In major cities in developed countries, such as Sydney, this number is often very close to a perfect 100%. It’s very rare for cities of this type to be below 95%. But there are very large cities that fall at the complete opposite end of the scale. Jakarta is one of them.

According to the United Nations, only about 3% of Jakarta’s nine million residents are connected to public wastewater systems. While many of the other residents who aren’t connected use septic tanks, most of those tanks are poorly maintained and have contaminated the groundwater with fecal coliform bacteria. Further, when the tanks are emptied, many are done so illegally, dumping the untreated waste straight into waterways. This is likely one reason why septic tanks do not count toward the smart city standard.

This core indicator also just measures the population whose wastewater is collected. It does not matter whether or not that wastewater is treated. It all counts toward this indicator.

2.     Percentage of the city’s wastewater that has received no treatment

In the ISO 37120 wastewater standard, this is the first of four indicators that attempt to qualify the wastewater collection. This indicator compares the amount of wastewater that gets no treatment at all against the total amount of wastewater in a city. A perfect score is 0%.

In developed cities in industrialized nations, there may not be much of a difference between the amount of wastewater collected and the amount that is treated, but in others, there can be a sizeable gap.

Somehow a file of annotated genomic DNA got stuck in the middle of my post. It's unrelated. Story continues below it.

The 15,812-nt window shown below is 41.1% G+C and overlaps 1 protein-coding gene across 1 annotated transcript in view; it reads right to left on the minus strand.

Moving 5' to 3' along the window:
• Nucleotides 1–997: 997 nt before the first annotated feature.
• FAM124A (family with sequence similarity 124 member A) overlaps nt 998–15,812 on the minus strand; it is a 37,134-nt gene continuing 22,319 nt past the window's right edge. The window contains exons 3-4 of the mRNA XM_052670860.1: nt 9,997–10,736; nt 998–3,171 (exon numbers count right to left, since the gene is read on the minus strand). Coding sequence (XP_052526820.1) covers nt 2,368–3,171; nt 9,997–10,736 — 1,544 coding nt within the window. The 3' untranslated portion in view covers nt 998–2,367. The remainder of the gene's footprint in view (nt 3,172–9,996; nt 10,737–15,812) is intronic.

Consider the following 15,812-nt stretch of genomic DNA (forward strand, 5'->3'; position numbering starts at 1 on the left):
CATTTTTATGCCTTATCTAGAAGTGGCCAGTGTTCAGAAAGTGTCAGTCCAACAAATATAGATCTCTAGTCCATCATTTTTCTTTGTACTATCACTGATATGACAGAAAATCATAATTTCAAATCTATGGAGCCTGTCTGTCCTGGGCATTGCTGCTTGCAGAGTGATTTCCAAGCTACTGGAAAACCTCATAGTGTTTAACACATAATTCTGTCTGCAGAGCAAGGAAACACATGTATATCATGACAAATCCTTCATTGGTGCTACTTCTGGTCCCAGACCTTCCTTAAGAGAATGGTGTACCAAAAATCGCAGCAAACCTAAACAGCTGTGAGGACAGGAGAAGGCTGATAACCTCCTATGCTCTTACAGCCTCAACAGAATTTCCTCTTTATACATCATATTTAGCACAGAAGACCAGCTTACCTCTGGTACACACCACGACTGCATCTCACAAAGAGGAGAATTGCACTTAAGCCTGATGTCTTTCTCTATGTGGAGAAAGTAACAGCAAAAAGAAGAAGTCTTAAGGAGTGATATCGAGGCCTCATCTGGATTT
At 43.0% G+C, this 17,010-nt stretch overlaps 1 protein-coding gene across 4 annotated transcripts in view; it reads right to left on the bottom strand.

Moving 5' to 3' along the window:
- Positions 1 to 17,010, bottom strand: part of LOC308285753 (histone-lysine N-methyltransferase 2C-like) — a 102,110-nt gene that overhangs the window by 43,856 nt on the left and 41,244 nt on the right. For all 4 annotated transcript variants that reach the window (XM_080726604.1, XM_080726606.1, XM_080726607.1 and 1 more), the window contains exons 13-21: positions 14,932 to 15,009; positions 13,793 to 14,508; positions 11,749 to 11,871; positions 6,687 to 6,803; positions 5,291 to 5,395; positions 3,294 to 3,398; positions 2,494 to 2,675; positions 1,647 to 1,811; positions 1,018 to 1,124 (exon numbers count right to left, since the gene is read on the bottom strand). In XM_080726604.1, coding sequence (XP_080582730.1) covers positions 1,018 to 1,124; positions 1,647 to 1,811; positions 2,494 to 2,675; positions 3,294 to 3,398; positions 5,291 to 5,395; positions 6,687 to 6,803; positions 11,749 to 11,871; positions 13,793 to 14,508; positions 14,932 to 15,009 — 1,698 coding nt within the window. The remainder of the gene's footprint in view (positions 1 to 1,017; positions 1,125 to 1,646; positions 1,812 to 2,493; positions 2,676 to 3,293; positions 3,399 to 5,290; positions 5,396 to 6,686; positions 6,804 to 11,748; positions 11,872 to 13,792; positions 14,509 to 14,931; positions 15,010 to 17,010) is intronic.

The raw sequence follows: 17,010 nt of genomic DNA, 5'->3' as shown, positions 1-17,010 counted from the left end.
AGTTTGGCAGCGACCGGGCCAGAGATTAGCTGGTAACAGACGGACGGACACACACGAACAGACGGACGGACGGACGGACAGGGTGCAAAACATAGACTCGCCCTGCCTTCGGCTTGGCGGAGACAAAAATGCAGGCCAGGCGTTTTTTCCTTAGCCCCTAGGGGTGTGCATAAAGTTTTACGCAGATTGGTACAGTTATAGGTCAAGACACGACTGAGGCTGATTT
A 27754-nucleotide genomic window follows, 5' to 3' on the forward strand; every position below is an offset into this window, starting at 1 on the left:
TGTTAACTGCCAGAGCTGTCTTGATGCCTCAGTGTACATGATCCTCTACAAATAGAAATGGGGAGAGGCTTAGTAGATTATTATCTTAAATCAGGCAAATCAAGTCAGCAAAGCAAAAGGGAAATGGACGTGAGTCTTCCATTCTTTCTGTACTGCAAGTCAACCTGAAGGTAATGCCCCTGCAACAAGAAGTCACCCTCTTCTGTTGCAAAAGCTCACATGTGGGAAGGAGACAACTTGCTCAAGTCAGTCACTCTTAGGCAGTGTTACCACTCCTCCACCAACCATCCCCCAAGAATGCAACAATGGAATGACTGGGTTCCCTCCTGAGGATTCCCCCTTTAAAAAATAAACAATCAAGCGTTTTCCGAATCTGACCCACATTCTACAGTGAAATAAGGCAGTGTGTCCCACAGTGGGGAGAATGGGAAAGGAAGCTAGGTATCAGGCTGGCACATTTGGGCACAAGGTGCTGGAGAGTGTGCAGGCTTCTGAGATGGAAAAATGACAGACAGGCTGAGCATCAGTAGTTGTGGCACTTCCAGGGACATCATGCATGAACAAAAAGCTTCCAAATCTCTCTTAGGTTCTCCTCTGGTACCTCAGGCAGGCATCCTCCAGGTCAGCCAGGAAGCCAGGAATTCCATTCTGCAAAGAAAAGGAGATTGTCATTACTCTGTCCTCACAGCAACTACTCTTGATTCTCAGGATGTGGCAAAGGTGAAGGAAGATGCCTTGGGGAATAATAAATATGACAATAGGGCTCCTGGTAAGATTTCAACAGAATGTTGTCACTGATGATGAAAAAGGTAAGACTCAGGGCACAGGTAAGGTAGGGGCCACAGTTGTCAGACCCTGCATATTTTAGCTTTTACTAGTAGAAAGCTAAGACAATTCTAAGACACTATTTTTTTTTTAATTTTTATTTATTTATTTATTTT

The UN tracks both numbers on a country-by-country basis. In Greece, for example, the percentage of residents whose wastewater is collected and treated is both 87%. In Malta, on the other hand, 98% of the residents are served by wastewater collection, but less than half that wastewater is treated.

Worldwide, the lack of wastewater treatment is a critical problem. The latest figures from the UN show that as much 90% of the wastewater in developing nations flows untreated into rivers, lakes and highly productive coastal zones. That is a major public health issue.

3.     Percentage of the city’s wastewater receiving primary treatment

Primary treatment is the most basic wastewater treatment, and in highly developed cities, it’s only the first of a three-step treatment process. It’s no coincidence that this and the next two indicators are the three steps of a comprehensive wastewater treatment program.

Primary treatment is mostly a mechanical treatment. It typically involves using filters and screens to remove floating and suspended matter from raw sewage, though chemicals are frequently added to help the process along. According to the World Bank, this process can remove about a quarter of the biodegradable organics from wastewater, although it’s more effective with suspended solids, removing up to 60% of those.